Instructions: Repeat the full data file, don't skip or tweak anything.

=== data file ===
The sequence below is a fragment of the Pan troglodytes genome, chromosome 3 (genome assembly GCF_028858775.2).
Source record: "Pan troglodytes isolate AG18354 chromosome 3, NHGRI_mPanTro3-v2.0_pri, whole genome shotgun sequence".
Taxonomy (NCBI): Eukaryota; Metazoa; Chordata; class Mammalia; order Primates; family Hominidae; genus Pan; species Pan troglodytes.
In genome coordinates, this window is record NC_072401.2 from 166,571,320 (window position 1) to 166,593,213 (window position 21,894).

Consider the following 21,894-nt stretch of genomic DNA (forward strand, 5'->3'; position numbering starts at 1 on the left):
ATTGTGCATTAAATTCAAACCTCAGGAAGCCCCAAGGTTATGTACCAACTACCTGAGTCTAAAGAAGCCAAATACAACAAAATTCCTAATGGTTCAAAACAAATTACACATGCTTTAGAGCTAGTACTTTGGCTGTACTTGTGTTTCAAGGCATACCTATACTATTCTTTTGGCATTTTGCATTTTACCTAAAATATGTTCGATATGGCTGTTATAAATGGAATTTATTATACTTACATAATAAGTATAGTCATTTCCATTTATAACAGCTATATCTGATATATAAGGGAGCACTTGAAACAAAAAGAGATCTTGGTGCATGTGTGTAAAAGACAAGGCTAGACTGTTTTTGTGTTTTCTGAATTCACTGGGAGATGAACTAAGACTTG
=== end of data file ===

The sequence below is a fragment of the Pan troglodytes genome, chromosome 3 (genome assembly GCF_028858775.2).
Source record: "Pan troglodytes isolate AG18354 chromosome 3, NHGRI_mPanTro3-v2.0_pri, whole genome shotgun sequence".
Taxonomy (NCBI): Eukaryota; Metazoa; Chordata; class Mammalia; order Primates; family Hominidae; genus Pan; species Pan troglodytes.
In genome coordinates, this window is record NC_072401.2 from 166,571,320 (window position 1) to 166,593,213 (window position 21,894).

Consider the following 21,894-nt stretch of genomic DNA (forward strand, 5'->3'; position numbering starts at 1 on the left):
ATTGTGCATTAAATTCAAACCTCAGGAAGCCCCAAGGTTATGTACCAACTACCTGAGTCTAAAGAAGCCAAATACAACAAAATTCCTAATGGTTCAAAACAAATTACACATGCTTTAGAGCTAGTACTTTGGCTGTACTTGTGTTTCAAGGCATACCTATACTATTCTTTTGGCATTTTGCATTTTACCTAAAATATGTTCGATATGGCTGTTATAAATGGAATTTATTATACTTACATAATAAGTATAGTCATTTCCATTTATAACAGCTATATCTGATATATAAGGGAGCACTTGAAACAAAAAGAGATCTTGGTGCATGTGTGTAAAAGACAAGGCTAGACTGTTTTTGTGTTTTCTGAATTCACTGGGAGATGAACTAAGACTTG